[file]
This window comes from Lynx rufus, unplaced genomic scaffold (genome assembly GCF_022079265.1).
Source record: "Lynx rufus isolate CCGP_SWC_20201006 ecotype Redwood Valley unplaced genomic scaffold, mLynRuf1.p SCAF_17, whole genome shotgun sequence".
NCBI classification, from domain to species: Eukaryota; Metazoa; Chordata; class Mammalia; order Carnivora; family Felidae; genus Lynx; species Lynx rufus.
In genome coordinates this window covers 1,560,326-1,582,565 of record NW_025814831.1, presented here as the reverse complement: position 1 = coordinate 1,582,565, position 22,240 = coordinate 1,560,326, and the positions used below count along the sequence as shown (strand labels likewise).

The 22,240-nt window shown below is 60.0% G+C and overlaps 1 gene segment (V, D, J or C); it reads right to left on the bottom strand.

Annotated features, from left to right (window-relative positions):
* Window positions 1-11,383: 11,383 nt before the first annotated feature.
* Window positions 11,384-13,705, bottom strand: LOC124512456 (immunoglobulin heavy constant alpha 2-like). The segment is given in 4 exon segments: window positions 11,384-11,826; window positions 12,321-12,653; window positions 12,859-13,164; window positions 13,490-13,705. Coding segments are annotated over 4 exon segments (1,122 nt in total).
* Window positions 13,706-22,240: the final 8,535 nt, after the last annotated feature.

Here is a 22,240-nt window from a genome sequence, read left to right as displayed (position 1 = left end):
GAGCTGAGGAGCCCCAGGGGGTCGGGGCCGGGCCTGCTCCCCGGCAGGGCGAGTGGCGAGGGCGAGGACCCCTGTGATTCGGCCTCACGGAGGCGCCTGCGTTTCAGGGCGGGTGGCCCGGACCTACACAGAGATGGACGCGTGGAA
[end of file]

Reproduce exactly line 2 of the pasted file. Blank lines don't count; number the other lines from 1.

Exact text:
Source record: "Lynx rufus isolate CCGP_SWC_20201006 ecotype Redwood Valley unplaced genomic scaffold, mLynRuf1.p SCAF_17, whole genome shotgun sequence".